OUR OPINION -- What next for the UND medical school?
Regroup. Revisit. Then return. That's the formula the UND School of Medicine should adopt now that Gov. Jack Dalrymple has decided not to include the school's expansion in his proposed budget. ** Regroup. Because of Dalrymple's decision, the proj...
Regroup. Revisit. Then return.
That's the formula the UND School of Medicine should adopt now that Gov. Jack Dalrymple has decided not to include the school's expansion in his proposed budget.
** Regroup. Because of Dalrymple's decision, the project's odds of winning approval by the 2011 Legislature are not zero -- but they're close.
At the same time, the decision was not the project's death knell. Passage in the 2013 session remains quite possible, Dalrymple said Thursday in an interview with the Herald's editorial board.
Especially if the project ranks higher on that year's Board of Higher Education priority list.
The project ranked fifth on this year's list but would have cost more than the first four priorities combined, Dalrymple pointed out. That's big money, and in order for the spending to be justified by the state, it's got to be listed at or near the top of the board's list.
So, UND and UND medical school officials need to take this information and regroup. Here's their first decision: Do we try to win passage in this year's session, or do we wait?
Given the now-long odds against passage in 2011 -- it seems unlikely that lawmakers will rally to support an expensive, Grand Forks-centered project that the governor downplays -- officials probably could better use their time by talking to lawmakers about the project and getting feedback.
Then that feedback could be incorporated into a revised project for 2013.
** Revisit. The revision could be important. After all, if the logic and data behind this year's project weren't compelling enough, why will conditions be different in two years?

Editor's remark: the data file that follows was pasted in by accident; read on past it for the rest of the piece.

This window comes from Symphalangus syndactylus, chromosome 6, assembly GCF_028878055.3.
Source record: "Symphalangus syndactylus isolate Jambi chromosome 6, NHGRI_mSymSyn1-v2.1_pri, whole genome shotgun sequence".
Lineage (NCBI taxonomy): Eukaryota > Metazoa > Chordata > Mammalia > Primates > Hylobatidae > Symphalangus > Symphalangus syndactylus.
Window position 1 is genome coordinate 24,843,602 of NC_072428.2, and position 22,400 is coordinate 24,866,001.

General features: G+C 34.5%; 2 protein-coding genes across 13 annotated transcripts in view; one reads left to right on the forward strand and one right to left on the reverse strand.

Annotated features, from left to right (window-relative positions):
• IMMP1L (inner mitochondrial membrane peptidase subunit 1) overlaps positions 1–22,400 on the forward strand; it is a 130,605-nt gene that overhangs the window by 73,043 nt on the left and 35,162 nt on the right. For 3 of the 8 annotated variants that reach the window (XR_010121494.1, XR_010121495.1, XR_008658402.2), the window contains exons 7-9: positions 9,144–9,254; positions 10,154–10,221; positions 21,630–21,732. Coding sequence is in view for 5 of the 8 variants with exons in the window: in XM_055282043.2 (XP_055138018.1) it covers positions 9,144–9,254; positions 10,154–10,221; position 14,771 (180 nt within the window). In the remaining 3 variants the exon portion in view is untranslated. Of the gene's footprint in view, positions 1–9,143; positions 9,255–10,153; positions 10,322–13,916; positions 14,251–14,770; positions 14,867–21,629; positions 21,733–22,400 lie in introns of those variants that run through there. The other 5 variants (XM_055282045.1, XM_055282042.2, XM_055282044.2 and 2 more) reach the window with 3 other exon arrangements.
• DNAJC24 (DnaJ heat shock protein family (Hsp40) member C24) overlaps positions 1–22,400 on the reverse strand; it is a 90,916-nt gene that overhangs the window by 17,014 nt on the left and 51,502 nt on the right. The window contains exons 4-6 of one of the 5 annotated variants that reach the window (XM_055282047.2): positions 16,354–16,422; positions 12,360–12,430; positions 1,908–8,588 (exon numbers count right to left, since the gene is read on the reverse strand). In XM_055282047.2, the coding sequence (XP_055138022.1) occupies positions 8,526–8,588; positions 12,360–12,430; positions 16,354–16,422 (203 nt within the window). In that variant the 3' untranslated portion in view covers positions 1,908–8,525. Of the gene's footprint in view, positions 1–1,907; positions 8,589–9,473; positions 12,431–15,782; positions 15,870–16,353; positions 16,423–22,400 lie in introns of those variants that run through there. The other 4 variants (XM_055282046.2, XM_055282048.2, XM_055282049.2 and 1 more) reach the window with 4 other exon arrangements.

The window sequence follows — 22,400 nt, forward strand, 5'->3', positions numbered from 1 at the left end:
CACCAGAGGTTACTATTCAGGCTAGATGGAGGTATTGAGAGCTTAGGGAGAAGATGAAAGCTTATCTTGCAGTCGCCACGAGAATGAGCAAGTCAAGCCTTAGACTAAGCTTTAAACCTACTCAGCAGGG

True, North Dakota at that point probably will have two more years of experience with America's strongest budget, building lawmakers' confidence in the state's long-term health. That boosts the odds of the Legislature approving an expansion plan.
Even so, whatever doubts lawmakers and Board of Higher Education members had about this year's plan should be identified -- and the plan revised.
For example, some lawmakers fretted that too few of the new doctors produced by the expanded medical school would stay in the state. But in a fascinating op-ed in November, hospital administrator Richard Failing offered a possible solution: Recruit students from among health care professionals who already call rural areas home.
"Without degrading its criteria, the UND medical school should look at developing modified admission requirements for the nontraditional students who'd be admitted into these 16 new slots," wrote Failing, chief executive officer of Kittson Memorial Healthcare Center in Hallock, Minn.
"The modified requirements would recognize these applicants may have been out of college for 10 to 12 years."
A five-year versus a four-year curriculum could bring these students fully up to speed. And "the residency then should be highly tailored: For example, the program should bring the physician back to his or her local community as often as possible in order to reinforce the new doctor's previous ties," he wrote.
Another of Failing's ideas: Start an accelerated, first-in-the-nation program to take rural physician assistants and nurse practitioners and train them to be M.D.s.
Speaking of PAs and NPs, that's another issue med school planners could tackle. Does the looming shortage of primary-care practitioners in North Dakota demand physicians and only physicians? Or, could the medical school make physician assistant and nurse practitioner training a bigger part of its expansion plan, thus easing the shortage at significantly lower cost?
That's the kind of creative problem-solving lawmakers and the Board of Higher Education likely would reward. If school officials learn from this year's experience and revise their plans accordingly, they'll boost the odds of their plan winning passage next time around.
** Return. As the governor said, his decision this year on the med school expansion is not the last word. School officials should learn all they can about the state's needs and the Board of Higher Education's priorities -- then come back in 2012 with an even-better vetted and even-more-carefully targeted plan.
-- Tom Dennis for the Herald